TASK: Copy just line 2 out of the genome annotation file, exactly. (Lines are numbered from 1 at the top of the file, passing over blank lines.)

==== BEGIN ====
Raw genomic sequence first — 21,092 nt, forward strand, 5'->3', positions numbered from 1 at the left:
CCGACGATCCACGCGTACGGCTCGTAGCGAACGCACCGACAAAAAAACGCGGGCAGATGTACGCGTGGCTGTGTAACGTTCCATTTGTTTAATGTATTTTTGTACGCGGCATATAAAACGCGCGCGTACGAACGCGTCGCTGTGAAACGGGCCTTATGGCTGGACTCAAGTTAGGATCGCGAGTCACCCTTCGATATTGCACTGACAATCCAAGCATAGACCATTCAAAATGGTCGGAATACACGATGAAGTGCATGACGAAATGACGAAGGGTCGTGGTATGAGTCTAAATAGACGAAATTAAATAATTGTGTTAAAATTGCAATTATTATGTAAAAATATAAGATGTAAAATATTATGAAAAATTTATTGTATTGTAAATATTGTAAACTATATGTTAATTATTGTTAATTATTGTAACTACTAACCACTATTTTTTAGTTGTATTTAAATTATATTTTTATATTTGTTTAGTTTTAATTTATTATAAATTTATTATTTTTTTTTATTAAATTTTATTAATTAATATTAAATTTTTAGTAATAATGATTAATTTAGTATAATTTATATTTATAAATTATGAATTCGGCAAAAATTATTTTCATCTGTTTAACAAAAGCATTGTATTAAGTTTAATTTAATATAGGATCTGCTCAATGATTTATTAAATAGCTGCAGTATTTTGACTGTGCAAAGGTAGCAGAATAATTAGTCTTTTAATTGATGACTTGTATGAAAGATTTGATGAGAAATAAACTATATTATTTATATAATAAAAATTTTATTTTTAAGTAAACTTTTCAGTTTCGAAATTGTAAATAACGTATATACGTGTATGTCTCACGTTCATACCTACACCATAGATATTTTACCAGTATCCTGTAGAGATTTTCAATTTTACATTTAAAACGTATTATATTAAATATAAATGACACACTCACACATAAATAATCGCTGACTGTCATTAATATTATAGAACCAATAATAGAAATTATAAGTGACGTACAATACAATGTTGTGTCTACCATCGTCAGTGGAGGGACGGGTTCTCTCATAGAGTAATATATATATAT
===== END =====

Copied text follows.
CCGACGATCCACGCGTACGGCTCGTAGCGAACGCACCGACAAAAAAACGCGGGCAGATGTACGCGTGGCTGTGTAACGTTCCATTTGTTTAATGTATTTTTGTACGCGGCATATAAAACGCGCGCGTACGAACGCGTCGCTGTGAAACGGGCCTTATGGCTGGACTCAAGTTAGGATCGCGAGTCACCCTTCGATATTGCACTGACAATCCAAGCATAGACCATTCAAAATGGTCGGAATACACGATGAAGTGCATGACGAAATGACGAAGGGTCGTGGTATGAGTCTAAATAGACGAAATTAAATAATTGTGTTAAAATTGCAATTATTATGTAAAAATATAAGATGTAAAATATTATGAAAAATTTATTGTATTGTAAATATTGTAAACTATATGTTAATTATTGTTAATTATTGTAACTACTAACCACTATTTTTTAGTTGTATTTAAATTATATTTTTATATTTGTTTAGTTTTAATTTATTATAAATTTATTATTTTTTTTTATTAAATTTTATTAATTAATATTAAATTTTTAGTAATAATGATTAATTTAGTATAATTTATATTTATAAATTATGAATTCGGCAAAAATTATTTTCATCTGTTTAACAAAAGCATTGTATTAAGTTTAATTTAATATAGGATCTGCTCAATGATTTATTAAATAGCTGCAGTATTTTGACTGTGCAAAGGTAGCAGAATAATTAGTCTTTTAATTGATGACTTGTATGAAAGATTTGATGAGAAATAAACTATATTATTTATATAATAAAAATTTTATTTTTAAGTAAACTTTTCAGTTTCGAAATTGTAAATAACGTATATACGTGTATGTCTCACGTTCATACCTACACCATAGATATTTTACCAGTATCCTGTAGAGATTTTCAATTTTACATTTAAAACGTATTATATTAAATATAAATGACACACTCACACATAAATAATCGCTGACTGTCATTAATATTATAGAACCAATAATAGAAATTATAAGTGACGTACAATACAATGTTGTGTCTACCATCGTCAGTGGAGGGACGGGTTCTCTCATAGAGTAATATATATATAT